Brendan Slocumb on Diving Into the World of Musicology for His New Historical Musical Thriller
In Conversation with Christopher Hermelin on So Many Damn Books
Brendan Slocumb has a seat in the hyperspace universe of the Zoom Damn Library to talk his new historical musical thriller Symphony of Secrets, and of course some Violin Conspiracy, getting into creating a world of historical music, how his violin discipline helps him as a writer, and more. Plus, he gets to talk up his debut panel friend Eli Cranor’s Ozark Dogs, and how the literary world has welcomed him.
Subscribe and download the episode, wherever you get your podcasts!
From the episode:
Christopher: In Symphony of Secrets, I felt like that there was a sort of ode to archives, an ode to research. Bern’s project where he’s transcribing Red, is that a real world sort of project? Can you talk about this archive world of music that part of Symphony of Secrets is based in?
Brendan: Yes. Bern being a musicologist first, when when I decided to make him a musicologist, I was really concerned because I don’t know a great deal about musicology. And actually, when I was touring for the Violin Conspiracy, I met a musicologist and she was like, “I’m so excited that your next book is about a musicologist. You have no idea.” And I am like, “Oh my gosh, I got to make sure that this is right. I have to be accurate with this.”
So, I mean, I did research. I did a lot of research on what musicologists do, and their field is so vast they can cover so many different areas of music. And with Bern’s opportunity to authenticate the score. Yeah. It’s when I checked with my friend Kate, who is a musicologist, she’s like, Yeah, you nailed it. This is exactly what we do. Well, thank you. Okay. All right. Disaster avoided.
Christopher: So it really exists. There are people that are, like, trying to piece together these old pieces, archaeologically.
Brendan: Right. Like, there could be a piece of music that was “discovered.” And one musicologist would say, “I think this is a piece written by Haydn.” And so you would find a musicologist or an expert who specializes in Haydn. They would, you know, analyze the the pen strokes. They would analyze the composition itself, you know, the paper that it was written on, just everything, every aspect of it, they would have to authenticate it before they could say, yes, absolutely. This is a piece written by Joseph Haydn.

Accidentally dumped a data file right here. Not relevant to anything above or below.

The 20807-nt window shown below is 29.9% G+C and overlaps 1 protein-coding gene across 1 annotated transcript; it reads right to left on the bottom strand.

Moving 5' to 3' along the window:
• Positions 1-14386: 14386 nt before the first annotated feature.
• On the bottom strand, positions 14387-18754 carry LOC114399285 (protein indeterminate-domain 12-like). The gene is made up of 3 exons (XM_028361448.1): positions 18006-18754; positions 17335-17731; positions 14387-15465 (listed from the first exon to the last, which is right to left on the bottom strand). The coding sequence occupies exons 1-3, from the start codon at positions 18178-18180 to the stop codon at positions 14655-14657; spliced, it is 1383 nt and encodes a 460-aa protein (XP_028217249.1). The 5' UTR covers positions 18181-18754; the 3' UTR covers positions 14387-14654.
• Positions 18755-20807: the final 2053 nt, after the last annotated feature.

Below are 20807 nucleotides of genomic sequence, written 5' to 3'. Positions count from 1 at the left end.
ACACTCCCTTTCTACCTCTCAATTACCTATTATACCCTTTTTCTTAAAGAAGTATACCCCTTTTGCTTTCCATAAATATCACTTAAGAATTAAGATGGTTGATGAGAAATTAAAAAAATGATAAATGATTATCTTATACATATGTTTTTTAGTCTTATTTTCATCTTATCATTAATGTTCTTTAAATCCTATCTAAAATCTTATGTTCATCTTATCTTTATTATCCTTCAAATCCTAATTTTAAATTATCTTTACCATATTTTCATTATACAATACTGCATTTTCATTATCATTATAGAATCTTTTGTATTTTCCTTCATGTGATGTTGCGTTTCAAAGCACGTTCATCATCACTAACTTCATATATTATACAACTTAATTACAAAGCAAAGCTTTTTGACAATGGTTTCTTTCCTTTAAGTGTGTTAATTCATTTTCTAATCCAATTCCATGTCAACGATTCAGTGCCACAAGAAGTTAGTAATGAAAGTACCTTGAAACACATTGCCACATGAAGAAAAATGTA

Christopher: That was one of my absolute favorite moments in the book, actually. It’s early on when Bern is just getting his first chance to be around the manuscript for the first time. He’s just so giddily excited about it, and I was completely there with him.
Another thing that I can’t stop thinking about since I read it was the alternative musical notation that Josephine Reed uses, and it made me think about all sorts of ways that people must have had musical notation before they there was a standard, or if they don’t know how to use the standard at all. Can you talk about creating her system and what it looks like in your head?
Brendan: Absolutely. This is one of those things that’s not my area of expertise as well. So I contacted one of my violin professors. I contacted her husband, who is a genius. And he sent me pages and pages and pages of annotations that different composers would use. And it was mind blowing, I mean, I saw things that looked like mistakes, you know, just scribbles on a page, to really intricate designs, to things that looked like a fourth grade project, just anything that you could possibly imagine.
And knowing that to these composers, it makes perfect sense. It’s a true example ofone size does not fit all. Not everything can be done the same way, but it all comes out beautifully. I just thought that that was fascinating. And with Josephine, because she could hear and see so many sounds and colors and everything in everyday life, you know, a bird singing or footsteps down the sidewalk, a horn blowing, a water hose squirting, just everything. So she would need a really intricate system to manage all of these tones and sounds and everything. It was great to be able to just create an entirely different way of her composing everything. And, you know, it’s how she sees the world and it doesn’t have to make sense to anyone but her. So that was actually a lot of fun to do.
What’d you buy?
Brendan: Cyclops (from X-MEN) Statue
Brendan: City of Orange by David Yoon, Vivaldi’s Four Seasons, Haydn’s Symphones 99-104, Antonín Dvořák’s Symphony No. 8 & Serenade for Strings
Christopher: FantasticLand by Mike Bockoven